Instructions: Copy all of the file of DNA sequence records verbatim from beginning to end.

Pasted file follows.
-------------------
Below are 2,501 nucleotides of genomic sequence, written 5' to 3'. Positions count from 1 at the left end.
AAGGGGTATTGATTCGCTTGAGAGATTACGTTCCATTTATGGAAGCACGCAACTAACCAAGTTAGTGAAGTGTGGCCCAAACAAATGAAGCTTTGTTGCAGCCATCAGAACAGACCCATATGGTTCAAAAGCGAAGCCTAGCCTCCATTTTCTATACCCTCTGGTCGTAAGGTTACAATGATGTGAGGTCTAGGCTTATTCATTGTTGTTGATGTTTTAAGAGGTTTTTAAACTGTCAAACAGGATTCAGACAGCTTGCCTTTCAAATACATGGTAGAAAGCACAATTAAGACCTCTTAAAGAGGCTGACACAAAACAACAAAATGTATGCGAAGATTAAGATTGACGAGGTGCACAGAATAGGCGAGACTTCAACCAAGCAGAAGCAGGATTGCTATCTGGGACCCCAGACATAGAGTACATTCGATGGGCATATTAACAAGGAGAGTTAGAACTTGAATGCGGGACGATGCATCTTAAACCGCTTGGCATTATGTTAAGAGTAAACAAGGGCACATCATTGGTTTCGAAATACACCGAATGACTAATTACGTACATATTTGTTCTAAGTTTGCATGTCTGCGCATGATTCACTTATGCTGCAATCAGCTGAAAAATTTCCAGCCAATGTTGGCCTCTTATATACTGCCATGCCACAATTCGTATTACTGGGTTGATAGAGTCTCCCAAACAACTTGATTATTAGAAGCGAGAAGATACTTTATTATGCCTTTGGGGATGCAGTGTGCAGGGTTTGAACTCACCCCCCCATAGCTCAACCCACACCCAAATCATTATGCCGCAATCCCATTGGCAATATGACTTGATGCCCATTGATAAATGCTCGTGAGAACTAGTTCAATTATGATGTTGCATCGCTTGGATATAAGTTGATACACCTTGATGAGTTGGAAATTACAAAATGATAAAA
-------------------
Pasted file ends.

Below are 2,501 nucleotides of genomic sequence, written 5' to 3'. Positions count from 1 at the left end.
AAGGGGTATTGATTCGCTTGAGAGATTACGTTCCATTTATGGAAGCACGCAACTAACCAAGTTAGTGAAGTGTGGCCCAAACAAATGAAGCTTTGTTGCAGCCATCAGAACAGACCCATATGGTTCAAAAGCGAAGCCTAGCCTCCATTTTCTATACCCTCTGGTCGTAAGGTTACAATGATGTGAGGTCTAGGCTTATTCATTGTTGTTGATGTTTTAAGAGGTTTTTAAACTGTCAAACAGGATTCAGACAGCTTGCCTTTCAAATACATGGTAGAAAGCACAATTAAGACCTCTTAAAGAGGCTGACACAAAACAACAAAATGTATGCGAAGATTAAGATTGACGAGGTGCACAGAATAGGCGAGACTTCAACCAAGCAGAAGCAGGATTGCTATCTGGGACCCCAGACATAGAGTACATTCGATGGGCATATTAACAAGGAGAGTTAGAACTTGAATGCGGGACGATGCATCTTAAACCGCTTGGCATTATGTTAAGAGTAAACAAGGGCACATCATTGGTTTCGAAATACACCGAATGACTAATTACGTACATATTTGTTCTAAGTTTGCATGTCTGCGCATGATTCACTTATGCTGCAATCAGCTGAAAAATTTCCAGCCAATGTTGGCCTCTTATATACTGCCATGCCACAATTCGTATTACTGGGTTGATAGAGTCTCCCAAACAACTTGATTATTAGAAGCGAGAAGATACTTTATTATGCCTTTGGGGATGCAGTGTGCAGGGTTTGAACTCACCCCCCCATAGCTCAACCCACACCCAAATCATTATGCCGCAATCCCATTGGCAATATGACTTGATGCCCATTGATAAATGCTCGTGAGAACTAGTTCAATTATGATGTTGCATCGCTTGGATATAAGTTGATACACCTTGATGAGTTGGAAATTACAAAATGATAAAA